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Teller uncovers mail scam

By Staff
Tracy B. Cieniewicz, Hartselle Enquirer
A quick-thinking teller alerted a customer and local authorities to a mail scam last week.
According to Hartselle Police Department Investigator Alan McDearmond, Union Planter's Bank notified HPD on Oct. 20 that a customer was trying to cash a check the bank believed to be false.
Hartselle resident Mary Lawrimore presented the check for $985 from National Bank of Commerce, Memphis, Tenn. to a teller at the bank's drive-through window. The teller said the check looked suspicious and asked Lawrimore to step inside the bank. Once inside, Lawrimore showed the branch manager a letter enclosed with the check she received in the mail.
'The letter said Mrs. Lawrimore had won $82,000 from the Boxing Day Early Bird Sweepstakes," McDearmond said. "She then had to call a lady named Erica (in London) who sent her a $985 check to cash. Mrs. Lawrimore was then instructed to send the money back to the sweepstakes as a clearance fee so her winnings could clear Canadian customs."
Lawrimore told McDearmond she had never entered such a contest. McDearmond and the bank suspect the sweepstakes is a scam to pass fraudulent checks under bank radar.
McDearmond called the toll free number provided to speak with Erica Banks, who was listed as the foreign operations manager of the sweepstakes company. The phone number was the only direct contact information provided on any of the correspondence Lawrimore received.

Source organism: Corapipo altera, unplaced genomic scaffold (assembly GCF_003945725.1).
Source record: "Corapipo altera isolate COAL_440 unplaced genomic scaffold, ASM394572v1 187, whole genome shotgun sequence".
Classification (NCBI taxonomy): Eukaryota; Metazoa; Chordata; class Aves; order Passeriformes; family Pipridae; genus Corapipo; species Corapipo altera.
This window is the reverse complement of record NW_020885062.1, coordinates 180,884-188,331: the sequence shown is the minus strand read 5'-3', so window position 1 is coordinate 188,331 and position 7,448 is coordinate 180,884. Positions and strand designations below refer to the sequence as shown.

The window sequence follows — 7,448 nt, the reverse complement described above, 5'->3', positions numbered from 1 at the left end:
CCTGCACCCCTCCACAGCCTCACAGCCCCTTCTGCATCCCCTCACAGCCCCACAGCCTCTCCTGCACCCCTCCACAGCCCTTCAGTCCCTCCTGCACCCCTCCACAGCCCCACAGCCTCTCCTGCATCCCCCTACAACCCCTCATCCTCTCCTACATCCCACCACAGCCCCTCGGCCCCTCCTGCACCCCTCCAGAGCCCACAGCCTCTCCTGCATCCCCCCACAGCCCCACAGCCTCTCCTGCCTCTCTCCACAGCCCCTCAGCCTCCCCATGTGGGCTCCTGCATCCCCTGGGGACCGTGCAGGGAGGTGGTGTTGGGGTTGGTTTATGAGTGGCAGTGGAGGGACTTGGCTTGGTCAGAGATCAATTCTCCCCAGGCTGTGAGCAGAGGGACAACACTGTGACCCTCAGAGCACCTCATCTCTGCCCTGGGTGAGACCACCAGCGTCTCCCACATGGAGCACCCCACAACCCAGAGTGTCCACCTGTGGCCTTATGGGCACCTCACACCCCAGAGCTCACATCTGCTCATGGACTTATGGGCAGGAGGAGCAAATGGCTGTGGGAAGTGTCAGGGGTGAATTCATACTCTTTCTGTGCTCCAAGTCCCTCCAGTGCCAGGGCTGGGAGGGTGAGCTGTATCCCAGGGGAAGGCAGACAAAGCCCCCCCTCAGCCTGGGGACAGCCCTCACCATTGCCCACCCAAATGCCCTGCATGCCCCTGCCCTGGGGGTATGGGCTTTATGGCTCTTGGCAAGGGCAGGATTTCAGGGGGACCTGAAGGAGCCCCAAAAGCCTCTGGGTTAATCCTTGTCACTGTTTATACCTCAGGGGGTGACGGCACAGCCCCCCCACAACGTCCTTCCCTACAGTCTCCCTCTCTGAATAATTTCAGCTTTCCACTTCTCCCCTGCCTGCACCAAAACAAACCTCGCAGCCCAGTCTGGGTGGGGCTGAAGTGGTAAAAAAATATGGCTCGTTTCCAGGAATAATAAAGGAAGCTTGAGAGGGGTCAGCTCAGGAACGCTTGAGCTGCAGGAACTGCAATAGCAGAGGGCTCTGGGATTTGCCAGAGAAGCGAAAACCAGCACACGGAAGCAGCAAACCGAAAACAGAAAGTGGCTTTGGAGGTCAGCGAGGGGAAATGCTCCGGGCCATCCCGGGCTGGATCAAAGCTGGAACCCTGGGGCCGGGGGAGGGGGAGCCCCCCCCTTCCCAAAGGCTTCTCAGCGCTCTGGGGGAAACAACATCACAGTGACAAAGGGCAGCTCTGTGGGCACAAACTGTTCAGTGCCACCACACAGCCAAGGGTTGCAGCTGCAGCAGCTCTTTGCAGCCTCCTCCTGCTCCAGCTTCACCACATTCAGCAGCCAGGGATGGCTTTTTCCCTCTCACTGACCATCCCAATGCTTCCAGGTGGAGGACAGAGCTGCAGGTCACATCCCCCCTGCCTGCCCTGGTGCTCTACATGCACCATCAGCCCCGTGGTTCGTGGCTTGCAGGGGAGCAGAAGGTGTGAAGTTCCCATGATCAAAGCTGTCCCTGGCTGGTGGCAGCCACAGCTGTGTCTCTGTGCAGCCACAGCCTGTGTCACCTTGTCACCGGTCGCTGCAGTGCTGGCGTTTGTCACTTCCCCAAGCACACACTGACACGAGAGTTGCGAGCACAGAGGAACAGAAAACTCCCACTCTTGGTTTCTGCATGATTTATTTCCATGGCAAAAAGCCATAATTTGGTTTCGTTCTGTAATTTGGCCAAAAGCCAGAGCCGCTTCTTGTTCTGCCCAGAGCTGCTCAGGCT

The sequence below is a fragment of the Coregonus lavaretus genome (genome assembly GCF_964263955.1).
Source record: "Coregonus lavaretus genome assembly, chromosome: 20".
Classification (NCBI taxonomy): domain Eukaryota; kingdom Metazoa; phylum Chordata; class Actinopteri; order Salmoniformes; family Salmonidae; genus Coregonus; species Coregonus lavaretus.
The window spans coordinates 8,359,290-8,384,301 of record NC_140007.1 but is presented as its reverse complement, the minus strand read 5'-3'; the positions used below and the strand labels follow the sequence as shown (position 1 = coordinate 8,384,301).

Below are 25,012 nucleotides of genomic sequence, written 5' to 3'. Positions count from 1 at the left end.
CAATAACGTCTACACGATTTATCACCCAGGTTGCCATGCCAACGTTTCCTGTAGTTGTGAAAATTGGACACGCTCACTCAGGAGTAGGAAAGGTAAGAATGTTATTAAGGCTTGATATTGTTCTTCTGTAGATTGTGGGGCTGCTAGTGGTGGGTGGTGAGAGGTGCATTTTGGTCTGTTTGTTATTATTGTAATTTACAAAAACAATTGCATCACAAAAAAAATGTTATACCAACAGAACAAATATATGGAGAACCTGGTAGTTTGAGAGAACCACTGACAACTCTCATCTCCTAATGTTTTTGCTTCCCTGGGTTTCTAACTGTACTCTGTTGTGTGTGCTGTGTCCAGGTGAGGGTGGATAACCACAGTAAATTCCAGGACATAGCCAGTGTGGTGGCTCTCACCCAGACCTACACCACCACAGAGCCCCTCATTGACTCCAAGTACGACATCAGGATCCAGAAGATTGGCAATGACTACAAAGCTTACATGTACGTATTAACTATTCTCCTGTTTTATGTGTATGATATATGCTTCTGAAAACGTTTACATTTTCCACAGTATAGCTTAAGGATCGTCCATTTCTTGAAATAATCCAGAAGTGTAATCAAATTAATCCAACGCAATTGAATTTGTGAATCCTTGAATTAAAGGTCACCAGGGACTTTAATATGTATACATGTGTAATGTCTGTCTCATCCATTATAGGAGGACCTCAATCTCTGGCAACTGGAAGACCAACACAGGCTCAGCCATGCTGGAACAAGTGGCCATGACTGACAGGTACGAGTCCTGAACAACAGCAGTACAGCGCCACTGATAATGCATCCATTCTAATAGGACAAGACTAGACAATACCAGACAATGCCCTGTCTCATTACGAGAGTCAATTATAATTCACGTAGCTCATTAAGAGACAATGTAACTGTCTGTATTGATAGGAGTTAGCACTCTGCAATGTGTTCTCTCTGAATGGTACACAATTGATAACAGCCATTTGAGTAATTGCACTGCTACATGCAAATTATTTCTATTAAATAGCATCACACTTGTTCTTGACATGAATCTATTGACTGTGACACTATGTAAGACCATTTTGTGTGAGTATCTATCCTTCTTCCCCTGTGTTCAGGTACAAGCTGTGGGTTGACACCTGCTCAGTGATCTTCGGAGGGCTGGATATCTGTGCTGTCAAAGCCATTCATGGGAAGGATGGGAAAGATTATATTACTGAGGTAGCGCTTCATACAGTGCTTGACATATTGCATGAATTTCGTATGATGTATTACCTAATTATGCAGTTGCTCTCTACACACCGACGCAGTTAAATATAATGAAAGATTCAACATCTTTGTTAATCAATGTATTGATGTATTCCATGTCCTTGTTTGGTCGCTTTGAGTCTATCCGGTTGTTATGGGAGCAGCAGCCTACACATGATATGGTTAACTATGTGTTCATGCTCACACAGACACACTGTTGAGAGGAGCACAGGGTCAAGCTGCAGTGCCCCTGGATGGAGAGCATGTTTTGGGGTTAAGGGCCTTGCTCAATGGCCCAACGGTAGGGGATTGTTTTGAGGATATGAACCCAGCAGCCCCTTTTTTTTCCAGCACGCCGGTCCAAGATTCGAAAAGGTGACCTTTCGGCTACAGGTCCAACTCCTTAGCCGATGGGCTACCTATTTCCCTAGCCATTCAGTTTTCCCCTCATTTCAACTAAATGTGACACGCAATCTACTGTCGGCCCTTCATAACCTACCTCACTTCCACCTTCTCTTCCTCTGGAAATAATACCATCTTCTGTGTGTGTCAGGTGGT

"I called Erica Banks several times," McDearmond explained. "When I told her I was an investigator, she said, 'Uh,' and hung up. I tried several times to get her to talk to me and she refused. That in itself says the operation is very illegitimate."
McDearmond also believes the toll free number he called transferred to a cellular phone because the clarity of each phone call he made varied. Upon further investigation, McDearmond unearthed a similar scam in Dearborn, Ind. involving Banks where a 63-year-old man sent her $1,500 of personal funds to secure a $100,000 Canadian sweepstakes award.
"I would advise anyone receiving this or similar letters to contact the postal service immediately and have the letter forwarded to the postal inspector," McDearmond warned. "It is mail fraud and the postal service will investigate the matter quickly and thoroughly and take action."